Now let’s inspect the word you and its color. “You” is a slightly larger size than “we”; it is less prevalent throughout the text, and is the color blue. On a color wheel, blue is described as the color of the sky and the sea. It is associated with depth and stability, and symbolizes health, loyalty, wisdom, confidence, intelligence and faith. All of these things are the responsibility of one; however, they are pressured upon a person through social boundaries and concepts. The word “you,” can be seen as commanding word; it has the tone which embodies a command or task which is enforced onto you. The ideas that the color blue symbolizes are all different notions of societies expected traits. An individual in a society is expected to be loyal and wise; they are required to provide something extra, or something to bring to the table, to help the society as a whole. But in the end, it is the responsibility of that individual person or “you” to acquire and share these traits.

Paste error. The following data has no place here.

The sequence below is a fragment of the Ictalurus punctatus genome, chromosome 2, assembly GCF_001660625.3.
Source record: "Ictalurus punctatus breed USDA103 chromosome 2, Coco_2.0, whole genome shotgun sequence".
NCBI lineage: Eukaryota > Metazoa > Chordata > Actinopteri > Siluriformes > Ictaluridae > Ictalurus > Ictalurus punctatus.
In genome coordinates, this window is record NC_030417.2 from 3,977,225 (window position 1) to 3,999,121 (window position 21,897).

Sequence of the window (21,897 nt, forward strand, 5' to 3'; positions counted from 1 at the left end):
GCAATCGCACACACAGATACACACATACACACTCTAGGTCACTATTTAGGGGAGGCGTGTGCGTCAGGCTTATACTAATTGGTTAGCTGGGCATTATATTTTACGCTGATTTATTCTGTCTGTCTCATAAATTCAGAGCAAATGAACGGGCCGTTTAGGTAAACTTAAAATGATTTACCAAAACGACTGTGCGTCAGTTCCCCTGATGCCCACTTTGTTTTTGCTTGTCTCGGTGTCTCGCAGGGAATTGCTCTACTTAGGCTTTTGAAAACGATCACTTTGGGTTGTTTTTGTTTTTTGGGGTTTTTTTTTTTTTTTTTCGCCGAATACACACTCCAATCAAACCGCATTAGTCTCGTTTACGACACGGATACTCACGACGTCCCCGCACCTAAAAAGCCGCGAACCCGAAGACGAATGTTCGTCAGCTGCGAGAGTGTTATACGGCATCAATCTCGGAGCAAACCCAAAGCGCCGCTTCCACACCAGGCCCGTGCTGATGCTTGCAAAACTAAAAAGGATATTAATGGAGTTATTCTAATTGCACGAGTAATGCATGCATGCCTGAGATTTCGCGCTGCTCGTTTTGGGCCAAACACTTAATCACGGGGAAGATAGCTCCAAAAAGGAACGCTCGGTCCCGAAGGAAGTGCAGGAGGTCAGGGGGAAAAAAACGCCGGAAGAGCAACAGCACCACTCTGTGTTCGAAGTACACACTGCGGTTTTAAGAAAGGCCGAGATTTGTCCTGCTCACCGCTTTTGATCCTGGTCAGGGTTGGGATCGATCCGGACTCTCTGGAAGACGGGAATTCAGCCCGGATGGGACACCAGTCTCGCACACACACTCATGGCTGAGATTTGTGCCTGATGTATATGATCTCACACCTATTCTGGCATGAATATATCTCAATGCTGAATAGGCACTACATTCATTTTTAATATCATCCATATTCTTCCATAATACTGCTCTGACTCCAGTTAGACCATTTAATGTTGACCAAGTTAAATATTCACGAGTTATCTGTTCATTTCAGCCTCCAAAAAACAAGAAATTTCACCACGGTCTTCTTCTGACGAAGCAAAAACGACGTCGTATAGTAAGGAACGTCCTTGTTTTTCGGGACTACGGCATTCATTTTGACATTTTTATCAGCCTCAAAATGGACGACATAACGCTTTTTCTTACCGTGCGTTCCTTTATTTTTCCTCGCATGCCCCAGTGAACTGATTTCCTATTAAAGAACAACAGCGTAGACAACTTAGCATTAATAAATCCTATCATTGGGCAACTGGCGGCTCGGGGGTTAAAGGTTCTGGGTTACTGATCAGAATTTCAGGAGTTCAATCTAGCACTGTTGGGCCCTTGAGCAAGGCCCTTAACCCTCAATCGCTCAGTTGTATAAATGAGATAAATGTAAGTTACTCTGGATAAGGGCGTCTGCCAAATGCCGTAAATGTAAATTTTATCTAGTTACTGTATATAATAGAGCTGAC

Thirdly a singular, red “I” is stationary and centered at the bottom of the screen; its font is the largest size. The color red symbolizes energy, strength, power, determination and love. These things all correlate with ones inner self. There is no presence of outside pressures or peoples involved like the other colors; the color red only deals with ones inner being. Red is the color that portrays a person’s ability to force all of their will to do something which they desire. The compellers of these desires are the existence of strength, energy, determination, power and love. Without these forcers, what would drive a person to achieve goals, or strive for excellence, or perhaps even pursue a crush? Instead, this person would be unmotivated and unhappy.
Finally let’s examine the “river of verbs”. A verb is any word that represents an action or a state of being. In Waber and Pimble’s poem, intertwined throughout the words “I, You, and We” are many different verbs, these verbs change sizes in texts, and different words rotate into and out of the foreground of the piece. Most cities are built around structures of water, like rivers. The author used the river of verbs in the poem to refer to the daily actions of all the “I’s, You’s, and We’s” that are living within a city; everybody’s intents and reasons for doing things are all different, there are no repeats, hence, the poems infinity.